Thoughts of Future Past
Only a little over three weeks remain before the next election. We should take stock of where we are, where we came from, and where we could be going.
Four years ago on this date, Americans faced in awe the possibility that we could actually elect a black man to the most powerful office on Earth. The impossible happened. On November 4, 2008, Barack Hussein Obama became the 44th President of the United States. He was sworn in on January 20, 2009, just three days after the 80th birthday of Reverend Martin Luther King, Jr. On that very evening, Republican Congressional leaders met in the Caucus Room restaurant in Washington DC to plot the downfall of the Obama presidency, even if it meant undermining and destroying the US economy.
The luminaries in attendance included, among others, Representative Eric Cantor (R-Richmond, VA), Representative Pete Sessions (R-Dallas, TX), Senator Jim DeMint (R-SC), Senator Jon Kyl (R-AZ), Senator Tom Coburn (R-OK) — and Representative Paul Ryan (R-Janesville, WI), the current Republican Vice Presidential nominee. Also present were political operative Frank Luntz and former House Speaker Newt Gingrich. They set the tone of Congress — and, thereby, the terms of the national debate — for the ensuing four years.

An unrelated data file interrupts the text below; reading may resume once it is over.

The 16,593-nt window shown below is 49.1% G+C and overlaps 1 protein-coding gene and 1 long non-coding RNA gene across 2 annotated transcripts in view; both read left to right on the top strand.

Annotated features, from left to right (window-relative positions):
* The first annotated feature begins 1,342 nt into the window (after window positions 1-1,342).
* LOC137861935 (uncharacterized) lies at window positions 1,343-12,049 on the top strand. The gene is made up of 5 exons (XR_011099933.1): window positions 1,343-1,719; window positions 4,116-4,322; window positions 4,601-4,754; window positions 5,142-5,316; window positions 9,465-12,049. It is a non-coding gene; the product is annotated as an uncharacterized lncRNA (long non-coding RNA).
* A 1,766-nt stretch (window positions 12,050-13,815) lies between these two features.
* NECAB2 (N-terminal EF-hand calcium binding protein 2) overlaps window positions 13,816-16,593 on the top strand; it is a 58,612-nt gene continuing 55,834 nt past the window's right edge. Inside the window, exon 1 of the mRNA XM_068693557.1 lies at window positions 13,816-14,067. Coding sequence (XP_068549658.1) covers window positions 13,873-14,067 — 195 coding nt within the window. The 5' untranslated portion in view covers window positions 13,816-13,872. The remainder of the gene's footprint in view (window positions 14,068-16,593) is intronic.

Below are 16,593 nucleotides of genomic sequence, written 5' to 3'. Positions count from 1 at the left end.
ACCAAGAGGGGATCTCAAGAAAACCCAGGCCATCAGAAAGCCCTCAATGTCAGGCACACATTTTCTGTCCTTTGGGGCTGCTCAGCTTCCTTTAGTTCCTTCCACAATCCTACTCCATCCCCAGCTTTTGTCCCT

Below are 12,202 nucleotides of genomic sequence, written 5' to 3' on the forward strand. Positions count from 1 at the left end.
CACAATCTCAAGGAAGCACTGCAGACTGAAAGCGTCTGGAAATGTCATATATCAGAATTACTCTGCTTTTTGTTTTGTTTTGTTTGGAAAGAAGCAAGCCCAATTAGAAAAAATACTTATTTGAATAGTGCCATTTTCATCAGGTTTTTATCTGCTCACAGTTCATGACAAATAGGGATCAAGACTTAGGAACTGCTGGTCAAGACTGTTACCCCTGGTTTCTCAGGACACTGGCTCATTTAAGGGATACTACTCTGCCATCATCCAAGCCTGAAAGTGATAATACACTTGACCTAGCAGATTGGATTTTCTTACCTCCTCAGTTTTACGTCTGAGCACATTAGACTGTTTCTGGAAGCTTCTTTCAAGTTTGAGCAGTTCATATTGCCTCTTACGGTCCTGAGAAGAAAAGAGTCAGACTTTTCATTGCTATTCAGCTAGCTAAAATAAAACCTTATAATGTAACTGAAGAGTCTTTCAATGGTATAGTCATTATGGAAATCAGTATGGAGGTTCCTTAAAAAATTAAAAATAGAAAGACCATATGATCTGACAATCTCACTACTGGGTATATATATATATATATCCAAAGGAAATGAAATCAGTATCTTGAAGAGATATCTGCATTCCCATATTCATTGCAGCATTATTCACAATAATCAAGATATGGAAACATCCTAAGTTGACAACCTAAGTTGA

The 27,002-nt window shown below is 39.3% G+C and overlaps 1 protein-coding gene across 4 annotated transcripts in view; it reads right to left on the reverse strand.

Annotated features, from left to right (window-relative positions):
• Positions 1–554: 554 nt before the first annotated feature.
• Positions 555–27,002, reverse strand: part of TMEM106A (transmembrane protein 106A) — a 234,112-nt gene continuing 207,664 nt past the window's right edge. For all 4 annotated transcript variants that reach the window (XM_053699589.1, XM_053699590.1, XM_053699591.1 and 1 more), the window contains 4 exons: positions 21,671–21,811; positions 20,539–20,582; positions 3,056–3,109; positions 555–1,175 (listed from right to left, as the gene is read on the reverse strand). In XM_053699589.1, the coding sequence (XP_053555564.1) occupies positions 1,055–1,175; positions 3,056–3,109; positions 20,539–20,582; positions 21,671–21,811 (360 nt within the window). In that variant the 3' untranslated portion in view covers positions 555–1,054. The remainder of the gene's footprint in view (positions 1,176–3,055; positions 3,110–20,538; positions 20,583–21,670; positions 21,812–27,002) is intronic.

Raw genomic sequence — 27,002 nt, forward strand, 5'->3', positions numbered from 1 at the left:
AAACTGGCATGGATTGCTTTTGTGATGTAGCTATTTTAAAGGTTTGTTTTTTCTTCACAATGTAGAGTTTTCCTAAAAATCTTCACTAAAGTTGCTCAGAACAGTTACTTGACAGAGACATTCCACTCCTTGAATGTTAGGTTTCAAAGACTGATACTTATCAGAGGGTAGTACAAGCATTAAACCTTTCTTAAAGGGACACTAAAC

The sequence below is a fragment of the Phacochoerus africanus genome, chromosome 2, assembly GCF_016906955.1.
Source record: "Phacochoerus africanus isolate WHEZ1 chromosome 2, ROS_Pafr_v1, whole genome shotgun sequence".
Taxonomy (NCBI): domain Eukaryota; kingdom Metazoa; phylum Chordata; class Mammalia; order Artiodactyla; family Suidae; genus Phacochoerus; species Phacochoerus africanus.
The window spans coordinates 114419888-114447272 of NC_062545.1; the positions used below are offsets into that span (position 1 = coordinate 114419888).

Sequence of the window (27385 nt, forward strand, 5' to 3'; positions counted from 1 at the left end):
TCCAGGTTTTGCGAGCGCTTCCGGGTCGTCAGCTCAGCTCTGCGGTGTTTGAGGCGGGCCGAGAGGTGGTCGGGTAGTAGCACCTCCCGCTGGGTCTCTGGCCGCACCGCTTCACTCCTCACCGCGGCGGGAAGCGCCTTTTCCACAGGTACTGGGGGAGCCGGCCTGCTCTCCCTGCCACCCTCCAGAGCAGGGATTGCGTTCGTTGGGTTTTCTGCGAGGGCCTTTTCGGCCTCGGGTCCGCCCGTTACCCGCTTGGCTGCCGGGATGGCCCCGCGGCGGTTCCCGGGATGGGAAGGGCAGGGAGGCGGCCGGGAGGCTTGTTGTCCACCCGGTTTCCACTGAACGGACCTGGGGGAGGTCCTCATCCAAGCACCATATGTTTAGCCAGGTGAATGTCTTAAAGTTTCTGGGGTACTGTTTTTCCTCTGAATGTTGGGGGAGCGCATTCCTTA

The nature of the meeting is well-documented, and undisputed. According to reports, during this four-hour meeting the participants agreed to bring the work of Congress to a standstill, regardless of any active harm it would do to the American economy. They agreed to block all legislation, even matters they would otherwise support, simply for the purpose of making President Obama look bad. The birth of the Republican obstructionism of the 111th and 112th Congresses occurred in that room.
Some of their effort failed. President Obama shepherded through Congress a stunning panoply of major legislation, from the Lilly Ledbetter Fair Pay Act to the American Recovery and Reinvestment Act, from the Dodd–Frank Wall Street Reform and Consumer Protection Act to the Patient Protection and Affordable Care Act. Most of the major legislation in President Obama’s first term was enacted with few Republican votes — usually with none at all, as the Caucus Room meeting had planned. Despite the undeniable legislative successes of the first two years, forged in an atmosphere of unrelenting hostility and brick-wall opposition, Republicans did succeed in painting the President as partisan and unwilling to compromise.